Millions of people immigrate to the United States every year in search of a better life. Some are here on a temporary work visa, while others live and work in the U.S. permanently with a green card. A select few take the final step of naturalization to become U.S. citizens and enjoy the benefits and responsibilities that come with that distinction.
Economic studies have shown that naturalized U.S. citizens earn more money than their immigrant counterparts. But why? Several reasons could help explain the advantage citizens have over non-citizens.
1. Citizens Have Access to More Jobs
Some occupations have restrictions that act as barriers to non-citizen immigrants. For example, only U.S. citizens can apply for federal jobs in the U.S. government. These positions tend to be relatively high-paying and stable in comparison to the rest of the job market.
Citizens also have access to a U.S. passport—a privilege that makes a person more employable for jobs that require travel. In addition, U.S. passport holders can travel to 166 countries visa-free or with a visa on arrival, while non-citizens are limited in the amount of time they can spend abroad.
2. Citizens Are Typically Older and More Experienced
According to recent USAFacts data, 65 percent of naturalized individuals are 45 years or older, while only 36 percent of non-citizens fall in that same age range.
Additionally, naturalized citizens are 10 years older than non-naturalized immigrants on average. This age disparity means that citizens have an additional 10 years of residence and potential work experience in the United States, both of which can translate to higher pay.
3. Citizens Are Often More Educated
Higher education provides more opportunities in the job market, opening doors to a broader range of options. Additionally, occupations that require a college degree or extensive training generally pay more than entry-level positions without the same prerequisites.
Naturalized citizens are more likely to have attained a bachelor’s degree or higher in comparison to non-citizen immigrants or even natural-born U.S. citizens. Meanwhile, over one-third of non-naturalized citizens have not graduated high school, dramatically limiting their job opportunities.
4. Citizenship Tells Employers You Have What They Need
U.S. citizens are more likely to have characteristics employers desire. This includes a basic command of the English language and good moral character, which are two of the requirements for naturalization.
5. Citizens Are Committed to Remaining on the Job
Taking the plunge to become a citizen tells employers that you won’t be leaving the country anytime soon. Instead, citizens are more likely to stay in the United States, which communicates that you are more likely to be invested in the job.
6. Citizens Are More Likely to Invest in Education and Training
Planned permanent residency makes people more likely to make long-term investments like seeking a higher education degree, buying a home, or starting a business. These are all activities that could eventually turn a profit and raise a naturalized citizen’s income level.
How Much More Money Can You Make as a Citizen?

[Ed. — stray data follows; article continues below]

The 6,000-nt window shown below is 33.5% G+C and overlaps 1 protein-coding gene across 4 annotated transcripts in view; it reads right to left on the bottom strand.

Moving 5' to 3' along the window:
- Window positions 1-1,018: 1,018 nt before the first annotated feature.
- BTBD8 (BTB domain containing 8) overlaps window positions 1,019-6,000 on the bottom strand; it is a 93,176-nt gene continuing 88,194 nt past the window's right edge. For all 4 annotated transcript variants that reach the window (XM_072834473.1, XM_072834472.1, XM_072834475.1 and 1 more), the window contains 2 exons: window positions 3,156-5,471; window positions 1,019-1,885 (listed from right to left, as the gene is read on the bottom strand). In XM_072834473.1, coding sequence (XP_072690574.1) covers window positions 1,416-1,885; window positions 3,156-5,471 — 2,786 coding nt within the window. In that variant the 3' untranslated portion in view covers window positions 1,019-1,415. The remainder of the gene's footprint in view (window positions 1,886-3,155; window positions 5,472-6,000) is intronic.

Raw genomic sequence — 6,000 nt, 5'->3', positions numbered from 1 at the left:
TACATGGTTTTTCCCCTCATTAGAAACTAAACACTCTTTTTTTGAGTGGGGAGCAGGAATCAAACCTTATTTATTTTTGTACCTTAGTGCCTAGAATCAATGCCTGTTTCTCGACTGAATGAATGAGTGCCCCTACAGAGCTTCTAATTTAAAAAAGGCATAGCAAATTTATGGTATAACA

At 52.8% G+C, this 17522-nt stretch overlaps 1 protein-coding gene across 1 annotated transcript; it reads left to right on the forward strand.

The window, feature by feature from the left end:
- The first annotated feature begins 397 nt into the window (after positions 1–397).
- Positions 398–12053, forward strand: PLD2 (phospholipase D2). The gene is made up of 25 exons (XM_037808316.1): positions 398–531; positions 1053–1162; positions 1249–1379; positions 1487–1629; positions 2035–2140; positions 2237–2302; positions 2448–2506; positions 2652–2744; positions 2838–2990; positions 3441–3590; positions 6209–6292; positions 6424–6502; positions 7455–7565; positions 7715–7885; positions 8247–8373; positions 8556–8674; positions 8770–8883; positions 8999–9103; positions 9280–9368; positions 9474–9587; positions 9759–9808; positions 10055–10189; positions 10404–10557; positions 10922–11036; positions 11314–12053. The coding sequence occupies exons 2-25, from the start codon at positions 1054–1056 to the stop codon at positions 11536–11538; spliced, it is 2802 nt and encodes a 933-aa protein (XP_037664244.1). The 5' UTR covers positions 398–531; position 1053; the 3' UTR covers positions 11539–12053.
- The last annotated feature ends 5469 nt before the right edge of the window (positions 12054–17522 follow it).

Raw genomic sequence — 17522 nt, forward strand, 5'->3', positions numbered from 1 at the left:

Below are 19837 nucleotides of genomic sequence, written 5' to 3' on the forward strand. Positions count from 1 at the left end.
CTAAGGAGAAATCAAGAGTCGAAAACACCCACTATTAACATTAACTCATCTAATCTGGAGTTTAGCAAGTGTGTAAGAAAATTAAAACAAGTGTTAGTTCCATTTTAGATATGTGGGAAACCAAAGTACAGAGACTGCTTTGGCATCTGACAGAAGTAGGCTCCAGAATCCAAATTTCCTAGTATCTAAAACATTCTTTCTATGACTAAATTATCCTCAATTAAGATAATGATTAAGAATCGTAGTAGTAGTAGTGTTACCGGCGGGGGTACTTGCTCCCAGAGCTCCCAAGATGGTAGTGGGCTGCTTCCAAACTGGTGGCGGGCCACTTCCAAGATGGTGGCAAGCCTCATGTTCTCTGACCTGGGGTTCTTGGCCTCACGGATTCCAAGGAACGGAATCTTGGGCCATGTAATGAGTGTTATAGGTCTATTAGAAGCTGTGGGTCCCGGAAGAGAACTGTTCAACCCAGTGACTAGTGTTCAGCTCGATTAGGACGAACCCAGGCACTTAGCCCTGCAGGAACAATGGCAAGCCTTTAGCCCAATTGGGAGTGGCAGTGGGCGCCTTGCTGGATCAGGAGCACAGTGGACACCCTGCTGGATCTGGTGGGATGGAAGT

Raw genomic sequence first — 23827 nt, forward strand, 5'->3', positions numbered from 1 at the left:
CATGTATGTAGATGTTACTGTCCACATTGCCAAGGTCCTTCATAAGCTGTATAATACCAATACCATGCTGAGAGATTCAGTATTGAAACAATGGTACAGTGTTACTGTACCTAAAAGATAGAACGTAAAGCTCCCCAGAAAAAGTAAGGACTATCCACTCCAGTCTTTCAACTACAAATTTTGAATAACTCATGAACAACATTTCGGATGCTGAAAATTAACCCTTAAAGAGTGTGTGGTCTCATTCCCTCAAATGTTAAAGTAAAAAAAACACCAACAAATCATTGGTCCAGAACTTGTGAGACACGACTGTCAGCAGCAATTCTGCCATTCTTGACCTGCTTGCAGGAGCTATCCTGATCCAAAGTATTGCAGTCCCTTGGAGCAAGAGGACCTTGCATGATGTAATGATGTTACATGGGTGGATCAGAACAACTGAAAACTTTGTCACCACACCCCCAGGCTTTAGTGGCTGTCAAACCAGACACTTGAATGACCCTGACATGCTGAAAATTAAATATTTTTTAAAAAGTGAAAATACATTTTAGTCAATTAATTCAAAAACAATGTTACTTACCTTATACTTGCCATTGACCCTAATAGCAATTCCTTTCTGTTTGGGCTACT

Naturalized citizens make 50 to 70 percent more than non-citizen immigrants. This difference is primarily influenced by the characteristics of individuals who naturalize since, as stated above, new citizens are typically older and have been here longer than other immigrants.
Additionally, the type of person who seeks citizenship tends to value education and hard work. But even taking those individual characteristics out, citizenship still has a positive impact on immigrants’ incomes by about 8 to 11 percent, according to research published by the University of Southern California (USC).
Is It Worth Becoming a U.S. Citizen?
If you plan to live in this country for the rest of your life, there are multiple benefits to becoming a U.S. citizen. In addition to the potential for a higher-paying job, as a citizen you:
- Don’t have to renew your status continually: A visa or green card eventually expires, and you must repeatedly renew your status to maintain legal residency. U.S. citizenship is permanent, so you do not have to file paperwork or pay renewal fees to keep it current.
- Gain the right to vote and hold public office: Citizens can take a much more active role in their government by voting in state, local, and federal elections and becoming eligible to serve in many elected positions.
- Become eligible for federal grants and scholarships: Federal funds and financial aid are generally reserved for U.S. citizens, including those who are naturalized.
- Cannot be deported: Immigrants who have not attained citizenship can have their legal status revoked by the government and face deportation under certain circumstances. However, naturalized citizens have the permanent and irrevocable right to stay in the U.S. for the rest of their lives.
Achieve U.S. Citizenship With Form N-400
The journey to becoming a U.S. citizen begins when you file USCIS Form N-400, Application for Naturalization. And with filing assistance from FileRight.com, your success is guaranteed.
We eliminate the guesswork, walking you step-by-step through the process and checking your forms for errors that could otherwise lead to rejection. Finally, your application will be polished and ready to submit using the provided pre-paid, addressed envelope.
Check whether you are eligible to apply for naturalization by taking our U.S. Citizenship qualification quiz.